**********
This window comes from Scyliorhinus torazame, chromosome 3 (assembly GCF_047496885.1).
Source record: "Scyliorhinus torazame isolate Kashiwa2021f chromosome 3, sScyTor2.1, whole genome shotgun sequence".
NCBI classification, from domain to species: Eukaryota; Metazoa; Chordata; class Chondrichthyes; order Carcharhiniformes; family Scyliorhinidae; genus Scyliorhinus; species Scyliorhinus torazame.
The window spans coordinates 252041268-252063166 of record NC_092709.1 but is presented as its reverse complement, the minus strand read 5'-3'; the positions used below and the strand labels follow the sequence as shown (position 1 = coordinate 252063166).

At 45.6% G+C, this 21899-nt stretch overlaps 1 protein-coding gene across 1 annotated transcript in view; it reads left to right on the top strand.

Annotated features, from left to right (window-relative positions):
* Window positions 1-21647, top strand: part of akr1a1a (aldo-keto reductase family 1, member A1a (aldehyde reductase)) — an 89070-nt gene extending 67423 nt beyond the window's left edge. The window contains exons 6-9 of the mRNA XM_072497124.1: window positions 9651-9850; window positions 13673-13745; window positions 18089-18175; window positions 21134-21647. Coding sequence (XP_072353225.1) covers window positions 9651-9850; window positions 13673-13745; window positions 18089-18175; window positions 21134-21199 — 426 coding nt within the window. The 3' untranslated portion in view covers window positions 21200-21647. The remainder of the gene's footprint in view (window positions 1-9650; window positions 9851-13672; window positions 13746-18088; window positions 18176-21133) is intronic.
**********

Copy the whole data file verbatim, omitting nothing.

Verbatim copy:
This window comes from Scyliorhinus torazame, chromosome 3 (assembly GCF_047496885.1).
Source record: "Scyliorhinus torazame isolate Kashiwa2021f chromosome 3, sScyTor2.1, whole genome shotgun sequence".
NCBI classification, from domain to species: Eukaryota; Metazoa; Chordata; class Chondrichthyes; order Carcharhiniformes; family Scyliorhinidae; genus Scyliorhinus; species Scyliorhinus torazame.
The window spans coordinates 252041268-252063166 of record NC_092709.1 but is presented as its reverse complement, the minus strand read 5'-3'; the positions used below and the strand labels follow the sequence as shown (position 1 = coordinate 252063166).

At 45.6% G+C, this 21899-nt stretch overlaps 1 protein-coding gene across 1 annotated transcript in view; it reads left to right on the top strand.

Annotated features, from left to right (window-relative positions):
* Window positions 1-21647, top strand: part of akr1a1a (aldo-keto reductase family 1, member A1a (aldehyde reductase)) — an 89070-nt gene extending 67423 nt beyond the window's left edge. The window contains exons 6-9 of the mRNA XM_072497124.1: window positions 9651-9850; window positions 13673-13745; window positions 18089-18175; window positions 21134-21647. Coding sequence (XP_072353225.1) covers window positions 9651-9850; window positions 13673-13745; window positions 18089-18175; window positions 21134-21199 — 426 coding nt within the window. The 3' untranslated portion in view covers window positions 21200-21647. The remainder of the gene's footprint in view (window positions 1-9650; window positions 9851-13672; window positions 13746-18088; window positions 18176-21133) is intronic.